Space Weather

Published by Andy Farnell

Space Weather On The Way

Figure 1: "NOAA Image March 22 2024. See link below"

I've received two accounts of this in the past 24 hours from different sources so it's "doing the rounds".

First: this is probably nothing to worry about

The NOAA Space Weather Prediction Center said;

"Users of high frequency communications may experience degradation or loss of service. The general public need not be concerned."

Although the storm is described as "strong" the effects will be "moderate".

It raises the question of how we deal with this sort of news from a cybersecurity standpoint. Integrity of data seems the most salient matter for continuity of operations.

Because we get rather short warnings of this sort of space weather (about 3 days) and the mainstream media are unlikely to relay this kind of thing because it's not very interesting. I thought it may be worth a heads-up in case it saves someone's data. Anyway, I personally decided to observe some simple easy to do precautions which might might be prudent and make an unscheduled backup.

What is a solar storm?

Report 1 NOAA

Report 2 SolarHam What is "space weather"?

Out in space are all kinds of powerful forces, X-rays, Gamma-rays, particle storms and much more that would be lethal to human life and our technology.

Fortunately our atmosphere and the Earth's magnetic field protect us from them.

One source is our own Sun, which occasionally ejects "flares" of charged particles. Most of the time they head away from Earth. Sometimes, like yesterday, they head our way. The expected arrival for this storm (AR361501) is between tomorrow (Sunday 24 Mar 2024) afternoon and the next day (Monday 35 Mar 2024). What can happen?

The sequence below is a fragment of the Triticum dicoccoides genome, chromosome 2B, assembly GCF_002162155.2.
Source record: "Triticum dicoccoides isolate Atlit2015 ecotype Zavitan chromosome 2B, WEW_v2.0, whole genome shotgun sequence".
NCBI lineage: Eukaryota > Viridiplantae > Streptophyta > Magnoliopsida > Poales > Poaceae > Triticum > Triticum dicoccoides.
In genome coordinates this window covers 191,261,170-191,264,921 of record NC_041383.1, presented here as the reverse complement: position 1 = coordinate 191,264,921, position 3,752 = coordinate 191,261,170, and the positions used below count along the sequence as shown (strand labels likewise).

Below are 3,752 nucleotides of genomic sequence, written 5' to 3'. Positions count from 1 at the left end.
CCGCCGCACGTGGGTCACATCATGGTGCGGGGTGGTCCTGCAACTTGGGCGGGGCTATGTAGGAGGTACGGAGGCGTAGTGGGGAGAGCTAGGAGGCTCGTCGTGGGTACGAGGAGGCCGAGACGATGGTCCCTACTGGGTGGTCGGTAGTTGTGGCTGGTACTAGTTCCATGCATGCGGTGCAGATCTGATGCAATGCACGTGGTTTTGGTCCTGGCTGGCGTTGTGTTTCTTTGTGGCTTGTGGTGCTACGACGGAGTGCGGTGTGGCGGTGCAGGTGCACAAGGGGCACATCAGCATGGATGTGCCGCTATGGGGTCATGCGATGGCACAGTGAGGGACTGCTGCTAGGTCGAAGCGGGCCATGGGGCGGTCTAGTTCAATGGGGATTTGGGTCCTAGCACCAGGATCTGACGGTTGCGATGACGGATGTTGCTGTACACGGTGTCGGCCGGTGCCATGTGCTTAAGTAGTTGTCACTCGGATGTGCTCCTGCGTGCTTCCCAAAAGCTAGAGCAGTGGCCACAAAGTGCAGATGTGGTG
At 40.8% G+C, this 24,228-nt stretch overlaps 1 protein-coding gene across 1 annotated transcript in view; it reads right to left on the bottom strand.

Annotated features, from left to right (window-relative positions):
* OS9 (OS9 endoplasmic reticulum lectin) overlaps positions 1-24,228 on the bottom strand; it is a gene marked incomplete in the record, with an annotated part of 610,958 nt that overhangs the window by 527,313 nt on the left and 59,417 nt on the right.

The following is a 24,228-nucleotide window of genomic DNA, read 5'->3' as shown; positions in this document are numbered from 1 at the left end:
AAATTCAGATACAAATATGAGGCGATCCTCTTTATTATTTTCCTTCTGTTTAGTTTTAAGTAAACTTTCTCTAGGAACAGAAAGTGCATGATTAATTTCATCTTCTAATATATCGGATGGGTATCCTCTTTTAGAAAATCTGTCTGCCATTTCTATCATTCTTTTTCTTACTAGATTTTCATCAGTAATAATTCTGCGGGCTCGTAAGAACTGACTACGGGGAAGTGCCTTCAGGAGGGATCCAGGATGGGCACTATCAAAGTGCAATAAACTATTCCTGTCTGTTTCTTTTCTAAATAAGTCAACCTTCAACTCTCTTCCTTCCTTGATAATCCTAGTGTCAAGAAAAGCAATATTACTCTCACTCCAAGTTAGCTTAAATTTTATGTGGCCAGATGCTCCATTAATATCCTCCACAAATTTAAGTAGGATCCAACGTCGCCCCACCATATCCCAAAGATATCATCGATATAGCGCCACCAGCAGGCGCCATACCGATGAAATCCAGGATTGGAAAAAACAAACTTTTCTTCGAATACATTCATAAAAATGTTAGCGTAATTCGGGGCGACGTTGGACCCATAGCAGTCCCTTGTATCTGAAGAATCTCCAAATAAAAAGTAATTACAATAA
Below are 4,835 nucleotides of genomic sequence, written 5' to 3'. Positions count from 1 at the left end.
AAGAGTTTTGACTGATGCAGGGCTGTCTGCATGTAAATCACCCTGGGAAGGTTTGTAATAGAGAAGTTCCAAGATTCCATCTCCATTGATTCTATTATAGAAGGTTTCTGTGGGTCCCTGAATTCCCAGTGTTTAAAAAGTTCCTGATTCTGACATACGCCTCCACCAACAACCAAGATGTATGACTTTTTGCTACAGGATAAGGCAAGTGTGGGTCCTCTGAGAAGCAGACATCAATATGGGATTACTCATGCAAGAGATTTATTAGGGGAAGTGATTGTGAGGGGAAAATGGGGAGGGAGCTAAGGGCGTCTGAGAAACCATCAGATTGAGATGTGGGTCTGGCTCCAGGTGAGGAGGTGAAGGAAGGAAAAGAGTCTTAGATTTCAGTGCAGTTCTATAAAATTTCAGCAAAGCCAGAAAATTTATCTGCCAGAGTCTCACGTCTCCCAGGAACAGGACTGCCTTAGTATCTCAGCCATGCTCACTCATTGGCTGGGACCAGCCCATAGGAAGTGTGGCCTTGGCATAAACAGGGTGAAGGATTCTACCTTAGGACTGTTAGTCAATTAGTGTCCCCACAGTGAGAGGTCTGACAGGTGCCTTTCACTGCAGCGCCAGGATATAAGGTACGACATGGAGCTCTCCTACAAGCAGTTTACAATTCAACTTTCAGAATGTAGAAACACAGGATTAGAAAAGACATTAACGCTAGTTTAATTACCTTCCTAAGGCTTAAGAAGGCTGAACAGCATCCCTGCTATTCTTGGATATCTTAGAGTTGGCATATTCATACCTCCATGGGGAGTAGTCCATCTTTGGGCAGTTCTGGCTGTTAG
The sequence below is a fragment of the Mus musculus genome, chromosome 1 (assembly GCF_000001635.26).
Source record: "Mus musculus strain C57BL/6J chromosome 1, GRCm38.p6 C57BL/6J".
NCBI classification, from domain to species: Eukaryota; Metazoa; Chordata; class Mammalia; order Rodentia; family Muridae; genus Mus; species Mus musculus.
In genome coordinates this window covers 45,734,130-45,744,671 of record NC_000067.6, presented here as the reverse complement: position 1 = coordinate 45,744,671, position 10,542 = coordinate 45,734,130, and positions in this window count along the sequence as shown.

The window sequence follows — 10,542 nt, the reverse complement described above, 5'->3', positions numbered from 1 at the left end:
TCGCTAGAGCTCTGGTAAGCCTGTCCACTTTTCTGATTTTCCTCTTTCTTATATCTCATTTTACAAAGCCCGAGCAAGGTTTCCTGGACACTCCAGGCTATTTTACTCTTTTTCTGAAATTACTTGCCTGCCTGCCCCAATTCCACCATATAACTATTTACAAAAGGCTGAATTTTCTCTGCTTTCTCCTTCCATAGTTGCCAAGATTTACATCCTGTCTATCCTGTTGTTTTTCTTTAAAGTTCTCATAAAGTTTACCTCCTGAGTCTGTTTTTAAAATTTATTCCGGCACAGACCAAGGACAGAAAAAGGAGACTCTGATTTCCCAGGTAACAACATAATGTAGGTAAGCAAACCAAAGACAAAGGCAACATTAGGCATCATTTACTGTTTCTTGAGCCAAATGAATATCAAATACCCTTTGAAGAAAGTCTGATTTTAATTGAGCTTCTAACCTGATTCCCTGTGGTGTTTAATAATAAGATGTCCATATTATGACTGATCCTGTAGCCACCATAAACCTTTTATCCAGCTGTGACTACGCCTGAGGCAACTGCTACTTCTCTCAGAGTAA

Things at risk in severe storms are electronics with sensitive parts. Things like coils and electromagnets, transformers and long copper cables. In very severe solar storms these can get a jolt of electricity that might damage other things that are connected. The storm en route is categorised as moderate to strong. Not severe. The chances of experiencing problems seem very low.

That said, we cannot predict the severity of effects accurately. Unlike everyday Earthly weather, solar storms don't happen often so scientists don't see much data or get as much experience with them. Therefore it might be sensible to take some simple steps. Precautions to take

The thing to be a bit concerned about is data. If an old hard drive or device with important data on it fails, you might lose it.

You should already do a regular backup. This weekend, do an extra one as soon as you read this. Copy important files to a USB drive. If you do a regular scheduled cloud backup, initiate one now.

If you're transferring important files over 5GHz wifi, make doubly sure they've correctly copied.

USB drives and phones can be put in a Faraday wallet until Tuesday… like those used to protect contactless cards. Better still, a metal (steel) tin like a biscuit tin or a steel filing cabinet is perfect protection.

That's it.

Just one extra backup for peace of mind.

We probably won't see another "strong" Earthbound flare for many years.

Posted on Mar 25, 2024.